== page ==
"My Fair Lazy" by Jen Lancaster Penguin Books 371 pages $24.95

Lancaster idolizes Candace Bushnell. I think that pretty much says it all. This is a chick light (not lit) book with all of the cliches -- dumb blonde, innocent trouble-maker with a put-upon husband (who just loves her anyhow!) and several dozen BFFs. O the adventures they all have! Not.

Friday, October 14, 2011


Today's birthdays include the 95th for C. Everett Koop, former Surgeon General for Ronald Reagan and George Bush. It reassures me somehow when a doctor gets that old.

Food & Wine has an article on "Airport Food Worth Flying For" which isn't terribly good grammer, but ... yes, we get the idea.

Cited in the article were gates at these airports - JFK, San Francisco Int'l, Atlanta, La Guardia with a sidebar for such as Chicago, Miami, Cleveland and Dallas.

LAX got a mention, too. There is now a Pink's Hot Dogs in the Tom Bradley Int'l Terminal. Personally I think this is a very bad way to welcome foreigners to these shores or else it's a pretty pointed hint not to stay in America. S ome 40 years ago, I ate my first and last Pink's hot dog with chili. I was sick as a dog for two full days.

Travelers: Just say "No." No mas, Pink's. Merci, mais non. Dank schoen, nein.

Thursday, October 13, 2011


Food & Wine magazine arrived yesterday and I find that I am truly enjoying it as it is packed with print as well as a lot thicker than the two other food mags I get. Here are some of the things that caught my eye and tweaked my attention.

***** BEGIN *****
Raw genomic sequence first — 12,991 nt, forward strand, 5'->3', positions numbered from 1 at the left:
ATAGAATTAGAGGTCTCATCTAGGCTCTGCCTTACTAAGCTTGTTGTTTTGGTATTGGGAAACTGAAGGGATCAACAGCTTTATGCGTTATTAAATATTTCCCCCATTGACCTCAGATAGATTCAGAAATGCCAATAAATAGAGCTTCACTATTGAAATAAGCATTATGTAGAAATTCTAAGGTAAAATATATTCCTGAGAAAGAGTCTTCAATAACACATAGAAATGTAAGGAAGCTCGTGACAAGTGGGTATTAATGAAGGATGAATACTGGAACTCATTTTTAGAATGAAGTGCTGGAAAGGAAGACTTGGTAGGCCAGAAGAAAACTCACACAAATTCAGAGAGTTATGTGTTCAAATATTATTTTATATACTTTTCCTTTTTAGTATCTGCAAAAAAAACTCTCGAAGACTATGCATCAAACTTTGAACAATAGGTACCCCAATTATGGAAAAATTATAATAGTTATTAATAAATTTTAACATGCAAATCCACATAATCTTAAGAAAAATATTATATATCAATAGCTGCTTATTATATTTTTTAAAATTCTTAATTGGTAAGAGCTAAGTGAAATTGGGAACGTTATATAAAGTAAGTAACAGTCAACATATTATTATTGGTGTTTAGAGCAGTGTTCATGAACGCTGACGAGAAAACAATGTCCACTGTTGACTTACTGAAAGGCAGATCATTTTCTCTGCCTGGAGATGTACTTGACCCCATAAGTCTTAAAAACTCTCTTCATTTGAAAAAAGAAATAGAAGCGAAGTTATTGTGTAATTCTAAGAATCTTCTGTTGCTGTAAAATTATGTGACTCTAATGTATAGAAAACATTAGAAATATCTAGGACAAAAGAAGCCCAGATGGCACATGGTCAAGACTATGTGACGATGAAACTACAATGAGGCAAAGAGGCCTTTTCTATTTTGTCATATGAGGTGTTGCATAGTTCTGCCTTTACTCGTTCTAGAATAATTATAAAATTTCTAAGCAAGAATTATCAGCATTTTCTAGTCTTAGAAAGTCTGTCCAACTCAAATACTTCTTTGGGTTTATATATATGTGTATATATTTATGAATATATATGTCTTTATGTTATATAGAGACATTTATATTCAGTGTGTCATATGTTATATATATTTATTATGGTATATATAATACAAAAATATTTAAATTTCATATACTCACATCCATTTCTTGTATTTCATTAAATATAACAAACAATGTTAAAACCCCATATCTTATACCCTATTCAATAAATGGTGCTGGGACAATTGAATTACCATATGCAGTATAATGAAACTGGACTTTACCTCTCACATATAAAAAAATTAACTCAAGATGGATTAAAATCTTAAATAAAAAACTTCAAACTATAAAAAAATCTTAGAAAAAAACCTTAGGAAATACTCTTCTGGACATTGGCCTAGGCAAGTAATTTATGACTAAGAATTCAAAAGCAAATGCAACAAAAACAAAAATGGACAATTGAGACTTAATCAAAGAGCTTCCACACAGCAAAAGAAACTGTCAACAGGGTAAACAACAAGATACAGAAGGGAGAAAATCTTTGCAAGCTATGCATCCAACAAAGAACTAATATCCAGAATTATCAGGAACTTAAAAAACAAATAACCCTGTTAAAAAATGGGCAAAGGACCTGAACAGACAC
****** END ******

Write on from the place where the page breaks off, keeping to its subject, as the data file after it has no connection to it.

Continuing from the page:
Chipotle Mayaonnaise for Crab Cakes*
3/4 cup mayo
1 chipotle chile in adobo, seeded and minced.
1 T lemon juice
1 teas. Old Bay Seasoning
1 teas. Dijon mustard
freshly-ground black pepper to taste.
Mix the above all together and refrigerate
* Not that I make crab cakes from scratch. Blessed Trader Joe does it for me.

Dessert Ciders - I know about alcohol-based ciders, of course, but now makers are proffering "dessert" ciders. Eden Northern Spy Ice Cider, $22; Foggy Ridge Pippin Gold, $25; and Slyboro Ice Harvest Special Reserve, $24. Their described flavors -- crisp tartness with honey notes; spicy with a touch of citrus or a nice acidity and depth make them sound like a great accompaniment to Thanksgiving's traditional pumpkin pie. They are pricey at $22+ dollars, but you don't serve much of it. I'd look at Trader Joe or Bev-Mo for them.

A Pie So Simple That I Could Make It! and I need a back-up to my summertime Key Lime pie.

Store-bought graham cracker crust; follow package instructions.
4 T melted sweet butter
1/4 cup light brown sugar
2 14-oz. cans sweetened condensed milk
sea salt
Optional: 2 cups heavy cream and 2 T confectioner's sugar beaten together for a topping